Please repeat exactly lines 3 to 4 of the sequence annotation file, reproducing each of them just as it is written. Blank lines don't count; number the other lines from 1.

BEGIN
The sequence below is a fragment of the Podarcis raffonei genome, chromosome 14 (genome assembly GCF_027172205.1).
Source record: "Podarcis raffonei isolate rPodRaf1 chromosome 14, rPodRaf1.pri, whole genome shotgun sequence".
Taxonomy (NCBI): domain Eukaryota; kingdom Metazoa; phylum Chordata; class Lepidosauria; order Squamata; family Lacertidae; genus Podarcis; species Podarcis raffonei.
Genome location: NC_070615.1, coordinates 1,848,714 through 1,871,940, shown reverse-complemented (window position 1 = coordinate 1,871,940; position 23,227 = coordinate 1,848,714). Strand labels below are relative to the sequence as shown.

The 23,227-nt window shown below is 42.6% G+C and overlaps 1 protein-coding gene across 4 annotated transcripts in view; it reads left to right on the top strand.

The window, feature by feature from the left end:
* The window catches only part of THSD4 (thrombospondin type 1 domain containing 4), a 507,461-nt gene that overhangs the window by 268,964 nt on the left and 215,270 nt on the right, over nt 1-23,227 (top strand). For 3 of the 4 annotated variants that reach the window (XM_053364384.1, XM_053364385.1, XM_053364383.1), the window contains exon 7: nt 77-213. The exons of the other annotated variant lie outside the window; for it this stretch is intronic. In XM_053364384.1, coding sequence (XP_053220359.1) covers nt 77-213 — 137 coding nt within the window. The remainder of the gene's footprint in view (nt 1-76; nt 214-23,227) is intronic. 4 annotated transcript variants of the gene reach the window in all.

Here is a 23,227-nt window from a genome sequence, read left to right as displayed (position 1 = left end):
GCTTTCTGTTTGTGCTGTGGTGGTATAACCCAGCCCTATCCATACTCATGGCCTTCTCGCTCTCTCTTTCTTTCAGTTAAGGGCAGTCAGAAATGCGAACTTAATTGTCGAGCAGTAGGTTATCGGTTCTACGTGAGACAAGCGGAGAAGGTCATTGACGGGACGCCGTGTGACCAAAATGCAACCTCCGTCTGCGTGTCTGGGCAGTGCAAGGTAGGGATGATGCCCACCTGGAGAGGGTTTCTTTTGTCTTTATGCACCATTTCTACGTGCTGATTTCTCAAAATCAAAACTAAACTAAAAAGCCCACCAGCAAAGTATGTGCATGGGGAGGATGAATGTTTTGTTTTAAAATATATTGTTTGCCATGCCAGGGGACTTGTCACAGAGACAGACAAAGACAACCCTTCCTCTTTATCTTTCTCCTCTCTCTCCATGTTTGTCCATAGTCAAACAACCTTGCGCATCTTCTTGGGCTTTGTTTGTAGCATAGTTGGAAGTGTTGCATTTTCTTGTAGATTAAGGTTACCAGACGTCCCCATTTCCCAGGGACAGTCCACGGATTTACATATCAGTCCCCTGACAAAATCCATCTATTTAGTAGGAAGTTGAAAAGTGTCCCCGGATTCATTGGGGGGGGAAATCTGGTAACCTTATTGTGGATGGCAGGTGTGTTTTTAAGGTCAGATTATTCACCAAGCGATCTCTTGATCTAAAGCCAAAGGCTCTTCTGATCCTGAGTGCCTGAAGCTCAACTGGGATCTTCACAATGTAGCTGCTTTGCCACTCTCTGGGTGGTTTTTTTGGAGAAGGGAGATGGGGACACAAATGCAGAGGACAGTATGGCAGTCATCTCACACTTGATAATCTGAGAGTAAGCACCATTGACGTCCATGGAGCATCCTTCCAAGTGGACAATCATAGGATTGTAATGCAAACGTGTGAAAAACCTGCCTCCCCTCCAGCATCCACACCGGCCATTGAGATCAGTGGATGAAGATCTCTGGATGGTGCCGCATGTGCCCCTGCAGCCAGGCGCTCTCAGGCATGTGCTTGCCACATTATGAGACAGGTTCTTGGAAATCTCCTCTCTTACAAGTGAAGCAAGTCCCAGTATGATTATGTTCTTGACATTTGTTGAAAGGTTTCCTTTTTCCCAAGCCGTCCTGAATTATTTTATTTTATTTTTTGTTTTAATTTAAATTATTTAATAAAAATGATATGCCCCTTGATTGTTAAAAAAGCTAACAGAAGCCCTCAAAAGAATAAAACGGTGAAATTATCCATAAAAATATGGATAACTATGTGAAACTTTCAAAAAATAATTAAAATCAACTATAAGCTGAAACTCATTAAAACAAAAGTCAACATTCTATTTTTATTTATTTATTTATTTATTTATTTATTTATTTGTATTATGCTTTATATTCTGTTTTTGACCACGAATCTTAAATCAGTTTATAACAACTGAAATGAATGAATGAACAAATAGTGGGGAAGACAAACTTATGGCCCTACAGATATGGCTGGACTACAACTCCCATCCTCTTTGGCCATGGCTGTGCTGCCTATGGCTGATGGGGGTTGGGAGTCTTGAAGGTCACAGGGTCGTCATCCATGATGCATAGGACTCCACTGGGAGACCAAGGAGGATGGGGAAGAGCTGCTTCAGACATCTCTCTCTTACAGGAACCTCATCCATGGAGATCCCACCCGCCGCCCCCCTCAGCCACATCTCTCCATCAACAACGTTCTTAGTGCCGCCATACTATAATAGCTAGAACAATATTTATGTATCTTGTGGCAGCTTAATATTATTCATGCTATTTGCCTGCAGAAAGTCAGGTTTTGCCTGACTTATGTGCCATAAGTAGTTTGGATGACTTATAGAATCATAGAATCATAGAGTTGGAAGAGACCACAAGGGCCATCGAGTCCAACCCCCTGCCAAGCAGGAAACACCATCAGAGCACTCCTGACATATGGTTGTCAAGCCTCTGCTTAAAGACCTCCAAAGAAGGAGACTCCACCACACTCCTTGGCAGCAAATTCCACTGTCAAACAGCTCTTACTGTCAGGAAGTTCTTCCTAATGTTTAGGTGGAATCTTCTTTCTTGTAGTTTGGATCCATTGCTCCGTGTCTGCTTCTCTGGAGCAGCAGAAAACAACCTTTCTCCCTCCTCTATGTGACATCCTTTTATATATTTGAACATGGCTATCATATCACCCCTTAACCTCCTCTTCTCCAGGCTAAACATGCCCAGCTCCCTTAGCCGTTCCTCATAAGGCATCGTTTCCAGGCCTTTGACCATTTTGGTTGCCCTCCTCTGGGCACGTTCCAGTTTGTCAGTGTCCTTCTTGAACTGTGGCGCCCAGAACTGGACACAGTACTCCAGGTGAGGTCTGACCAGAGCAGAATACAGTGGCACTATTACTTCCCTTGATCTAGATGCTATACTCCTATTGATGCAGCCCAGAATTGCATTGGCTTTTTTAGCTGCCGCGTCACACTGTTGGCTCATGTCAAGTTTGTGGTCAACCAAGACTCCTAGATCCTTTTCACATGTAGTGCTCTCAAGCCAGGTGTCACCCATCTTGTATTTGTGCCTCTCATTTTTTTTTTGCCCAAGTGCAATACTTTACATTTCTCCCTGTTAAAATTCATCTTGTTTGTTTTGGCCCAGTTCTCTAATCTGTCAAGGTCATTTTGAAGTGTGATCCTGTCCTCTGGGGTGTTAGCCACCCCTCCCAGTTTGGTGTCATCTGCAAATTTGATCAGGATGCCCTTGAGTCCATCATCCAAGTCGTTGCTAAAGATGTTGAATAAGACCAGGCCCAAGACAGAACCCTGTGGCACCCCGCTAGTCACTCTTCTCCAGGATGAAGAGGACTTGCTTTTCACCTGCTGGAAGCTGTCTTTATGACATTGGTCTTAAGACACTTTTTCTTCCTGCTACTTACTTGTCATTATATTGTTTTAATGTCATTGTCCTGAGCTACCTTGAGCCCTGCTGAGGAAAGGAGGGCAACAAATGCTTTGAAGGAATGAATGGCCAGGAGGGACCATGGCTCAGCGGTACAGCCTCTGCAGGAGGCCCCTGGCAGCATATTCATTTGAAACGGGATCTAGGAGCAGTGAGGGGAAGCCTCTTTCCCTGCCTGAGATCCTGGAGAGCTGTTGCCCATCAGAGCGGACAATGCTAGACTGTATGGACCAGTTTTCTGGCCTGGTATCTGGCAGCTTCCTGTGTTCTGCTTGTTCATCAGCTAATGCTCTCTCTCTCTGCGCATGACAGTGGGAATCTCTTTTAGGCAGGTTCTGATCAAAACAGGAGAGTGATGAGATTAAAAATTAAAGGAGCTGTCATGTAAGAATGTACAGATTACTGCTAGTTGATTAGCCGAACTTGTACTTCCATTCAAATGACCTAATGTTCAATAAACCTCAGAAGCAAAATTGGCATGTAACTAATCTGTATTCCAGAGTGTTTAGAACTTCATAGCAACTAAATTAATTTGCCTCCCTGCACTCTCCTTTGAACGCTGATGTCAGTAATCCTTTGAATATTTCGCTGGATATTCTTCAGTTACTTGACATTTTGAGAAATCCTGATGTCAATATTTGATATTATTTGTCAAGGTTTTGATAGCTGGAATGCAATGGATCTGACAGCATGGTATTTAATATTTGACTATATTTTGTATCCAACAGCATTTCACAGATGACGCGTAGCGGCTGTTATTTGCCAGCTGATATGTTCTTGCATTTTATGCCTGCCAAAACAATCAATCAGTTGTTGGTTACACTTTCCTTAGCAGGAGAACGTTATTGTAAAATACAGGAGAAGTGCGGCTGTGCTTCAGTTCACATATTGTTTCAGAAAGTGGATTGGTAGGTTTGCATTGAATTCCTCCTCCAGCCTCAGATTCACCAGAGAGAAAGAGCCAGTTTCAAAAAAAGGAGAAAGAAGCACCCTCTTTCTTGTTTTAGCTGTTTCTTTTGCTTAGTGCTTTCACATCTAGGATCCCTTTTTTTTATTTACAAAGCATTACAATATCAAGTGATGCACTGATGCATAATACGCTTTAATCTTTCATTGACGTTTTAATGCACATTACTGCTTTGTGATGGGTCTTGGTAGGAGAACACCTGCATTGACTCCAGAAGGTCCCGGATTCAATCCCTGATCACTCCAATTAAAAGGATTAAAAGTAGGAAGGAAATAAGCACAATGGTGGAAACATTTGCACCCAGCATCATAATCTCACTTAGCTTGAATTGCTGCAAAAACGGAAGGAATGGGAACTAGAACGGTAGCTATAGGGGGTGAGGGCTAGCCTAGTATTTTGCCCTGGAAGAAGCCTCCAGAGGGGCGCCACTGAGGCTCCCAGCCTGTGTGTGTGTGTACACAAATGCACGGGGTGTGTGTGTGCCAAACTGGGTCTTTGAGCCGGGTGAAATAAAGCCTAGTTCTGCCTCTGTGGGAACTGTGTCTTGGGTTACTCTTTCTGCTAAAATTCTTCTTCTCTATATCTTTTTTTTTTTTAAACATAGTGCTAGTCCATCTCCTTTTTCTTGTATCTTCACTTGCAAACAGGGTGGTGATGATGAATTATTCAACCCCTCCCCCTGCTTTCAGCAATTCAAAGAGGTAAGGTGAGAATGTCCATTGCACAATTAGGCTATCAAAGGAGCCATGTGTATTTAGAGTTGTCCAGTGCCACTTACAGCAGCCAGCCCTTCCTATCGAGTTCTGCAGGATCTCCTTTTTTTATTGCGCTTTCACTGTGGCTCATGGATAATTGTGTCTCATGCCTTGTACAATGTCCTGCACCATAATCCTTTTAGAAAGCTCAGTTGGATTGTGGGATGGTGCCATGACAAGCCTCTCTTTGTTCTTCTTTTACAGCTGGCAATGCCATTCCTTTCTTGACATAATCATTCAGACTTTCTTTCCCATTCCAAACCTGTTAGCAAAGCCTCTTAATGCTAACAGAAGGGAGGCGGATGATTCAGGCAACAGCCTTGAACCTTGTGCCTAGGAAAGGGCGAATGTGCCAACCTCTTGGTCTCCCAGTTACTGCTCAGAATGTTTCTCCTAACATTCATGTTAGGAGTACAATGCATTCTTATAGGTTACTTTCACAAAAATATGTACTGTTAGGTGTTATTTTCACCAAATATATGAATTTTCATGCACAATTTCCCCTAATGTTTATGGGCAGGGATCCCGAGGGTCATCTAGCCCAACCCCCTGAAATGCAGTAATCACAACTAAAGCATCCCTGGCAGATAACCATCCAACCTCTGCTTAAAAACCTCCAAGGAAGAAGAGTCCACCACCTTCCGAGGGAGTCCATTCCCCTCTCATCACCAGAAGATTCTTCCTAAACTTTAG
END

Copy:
Taxonomy (NCBI): domain Eukaryota; kingdom Metazoa; phylum Chordata; class Lepidosauria; order Squamata; family Lacertidae; genus Podarcis; species Podarcis raffonei.
Genome location: NC_070615.1, coordinates 1,848,714 through 1,871,940, shown reverse-complemented (window position 1 = coordinate 1,871,940; position 23,227 = coordinate 1,848,714). Strand labels below are relative to the sequence as shown.